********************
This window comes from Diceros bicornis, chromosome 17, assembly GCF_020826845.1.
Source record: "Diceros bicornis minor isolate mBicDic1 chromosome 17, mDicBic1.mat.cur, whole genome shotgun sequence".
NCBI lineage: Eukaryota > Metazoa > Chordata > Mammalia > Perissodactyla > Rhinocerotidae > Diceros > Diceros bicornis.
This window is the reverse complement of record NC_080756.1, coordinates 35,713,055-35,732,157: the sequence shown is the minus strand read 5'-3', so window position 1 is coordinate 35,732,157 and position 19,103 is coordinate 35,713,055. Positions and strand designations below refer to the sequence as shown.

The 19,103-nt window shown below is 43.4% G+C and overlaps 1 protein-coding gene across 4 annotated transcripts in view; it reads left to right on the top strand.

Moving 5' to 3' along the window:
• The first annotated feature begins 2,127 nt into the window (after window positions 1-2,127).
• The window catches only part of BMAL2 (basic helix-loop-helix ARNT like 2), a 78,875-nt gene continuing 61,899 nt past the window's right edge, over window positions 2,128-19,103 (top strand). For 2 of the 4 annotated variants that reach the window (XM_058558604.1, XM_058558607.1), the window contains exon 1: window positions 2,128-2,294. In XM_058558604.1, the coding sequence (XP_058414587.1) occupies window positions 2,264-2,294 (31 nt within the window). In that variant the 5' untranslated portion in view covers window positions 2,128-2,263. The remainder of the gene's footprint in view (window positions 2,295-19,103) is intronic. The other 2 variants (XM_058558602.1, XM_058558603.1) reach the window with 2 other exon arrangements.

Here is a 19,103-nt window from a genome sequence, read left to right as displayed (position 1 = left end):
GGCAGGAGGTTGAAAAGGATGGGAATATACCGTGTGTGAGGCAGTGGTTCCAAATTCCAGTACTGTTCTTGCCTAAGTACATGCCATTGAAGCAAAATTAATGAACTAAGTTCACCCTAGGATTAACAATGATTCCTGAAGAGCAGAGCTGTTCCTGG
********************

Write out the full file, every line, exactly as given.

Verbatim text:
This window comes from Diceros bicornis, chromosome 17, assembly GCF_020826845.1.
Source record: "Diceros bicornis minor isolate mBicDic1 chromosome 17, mDicBic1.mat.cur, whole genome shotgun sequence".
NCBI lineage: Eukaryota > Metazoa > Chordata > Mammalia > Perissodactyla > Rhinocerotidae > Diceros > Diceros bicornis.
This window is the reverse complement of record NC_080756.1, coordinates 35,713,055-35,732,157: the sequence shown is the minus strand read 5'-3', so window position 1 is coordinate 35,732,157 and position 19,103 is coordinate 35,713,055. Positions and strand designations below refer to the sequence as shown.

The 19,103-nt window shown below is 43.4% G+C and overlaps 1 protein-coding gene across 4 annotated transcripts in view; it reads left to right on the top strand.

Moving 5' to 3' along the window:
• The first annotated feature begins 2,127 nt into the window (after window positions 1-2,127).
• The window catches only part of BMAL2 (basic helix-loop-helix ARNT like 2), a 78,875-nt gene continuing 61,899 nt past the window's right edge, over window positions 2,128-19,103 (top strand). For 2 of the 4 annotated variants that reach the window (XM_058558604.1, XM_058558607.1), the window contains exon 1: window positions 2,128-2,294. In XM_058558604.1, the coding sequence (XP_058414587.1) occupies window positions 2,264-2,294 (31 nt within the window). In that variant the 5' untranslated portion in view covers window positions 2,128-2,263. The remainder of the gene's footprint in view (window positions 2,295-19,103) is intronic. The other 2 variants (XM_058558602.1, XM_058558603.1) reach the window with 2 other exon arrangements.

Here is a 19,103-nt window from a genome sequence, read left to right as displayed (position 1 = left end):
GGCAGGAGGTTGAAAAGGATGGGAATATACCGTGTGTGAGGCAGTGGTTCCAAATTCCAGTACTGTTCTTGCCTAAGTACATGCCATTGAAGCAAAATTAATGAACTAAGTTCACCCTAGGATTAACAATGATTCCTGAAGAGCAGAGCTGTTCCTGG